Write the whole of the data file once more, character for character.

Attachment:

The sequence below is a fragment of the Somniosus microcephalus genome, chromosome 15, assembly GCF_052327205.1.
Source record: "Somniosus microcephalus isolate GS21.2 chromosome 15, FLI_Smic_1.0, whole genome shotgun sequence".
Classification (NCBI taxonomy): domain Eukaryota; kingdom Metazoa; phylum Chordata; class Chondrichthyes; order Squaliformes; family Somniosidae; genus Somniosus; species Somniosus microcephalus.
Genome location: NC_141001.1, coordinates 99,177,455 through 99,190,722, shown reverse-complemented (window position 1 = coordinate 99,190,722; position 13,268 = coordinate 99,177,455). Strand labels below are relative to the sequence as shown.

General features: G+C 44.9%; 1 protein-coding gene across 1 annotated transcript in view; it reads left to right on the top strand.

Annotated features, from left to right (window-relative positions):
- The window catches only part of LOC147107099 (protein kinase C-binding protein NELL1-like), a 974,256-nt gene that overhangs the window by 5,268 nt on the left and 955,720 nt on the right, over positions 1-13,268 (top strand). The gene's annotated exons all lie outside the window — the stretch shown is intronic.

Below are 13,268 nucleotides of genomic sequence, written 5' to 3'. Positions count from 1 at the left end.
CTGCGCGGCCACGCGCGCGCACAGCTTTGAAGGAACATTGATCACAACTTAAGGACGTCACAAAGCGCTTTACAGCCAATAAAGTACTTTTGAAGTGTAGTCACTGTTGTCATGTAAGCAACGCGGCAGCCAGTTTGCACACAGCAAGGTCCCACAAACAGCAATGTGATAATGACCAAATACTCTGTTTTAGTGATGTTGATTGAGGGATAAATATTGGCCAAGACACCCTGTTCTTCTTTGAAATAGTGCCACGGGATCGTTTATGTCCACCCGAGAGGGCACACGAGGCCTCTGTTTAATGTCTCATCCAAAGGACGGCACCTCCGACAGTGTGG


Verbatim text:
The sequence below is a fragment of the Somniosus microcephalus genome, chromosome 15, assembly GCF_052327205.1.
Source record: "Somniosus microcephalus isolate GS21.2 chromosome 15, FLI_Smic_1.0, whole genome shotgun sequence".
Classification (NCBI taxonomy): domain Eukaryota; kingdom Metazoa; phylum Chordata; class Chondrichthyes; order Squaliformes; family Somniosidae; genus Somniosus; species Somniosus microcephalus.
Genome location: NC_141001.1, coordinates 99,177,455 through 99,190,722, shown reverse-complemented (window position 1 = coordinate 99,190,722; position 13,268 = coordinate 99,177,455). Strand labels below are relative to the sequence as shown.

General features: G+C 44.9%; 1 protein-coding gene across 1 annotated transcript in view; it reads left to right on the top strand.

Annotated features, from left to right (window-relative positions):
- The window catches only part of LOC147107099 (protein kinase C-binding protein NELL1-like), a 974,256-nt gene that overhangs the window by 5,268 nt on the left and 955,720 nt on the right, over positions 1-13,268 (top strand). The gene's annotated exons all lie outside the window — the stretch shown is intronic.

Below are 13,268 nucleotides of genomic sequence, written 5' to 3'. Positions count from 1 at the left end.
CTGCGCGGCCACGCGCGCGCACAGCTTTGAAGGAACATTGATCACAACTTAAGGACGTCACAAAGCGCTTTACAGCCAATAAAGTACTTTTGAAGTGTAGTCACTGTTGTCATGTAAGCAACGCGGCAGCCAGTTTGCACACAGCAAGGTCCCACAAACAGCAATGTGATAATGACCAAATACTCTGTTTTAGTGATGTTGATTGAGGGATAAATATTGGCCAAGACACCCTGTTCTTCTTTGAAATAGTGCCACGGGATCGTTTATGTCCACCCGAGAGGGCACACGAGGCCTCTGTTTAATGTCTCATCCAAAGGACGGCACCTCCGACAGTGTGG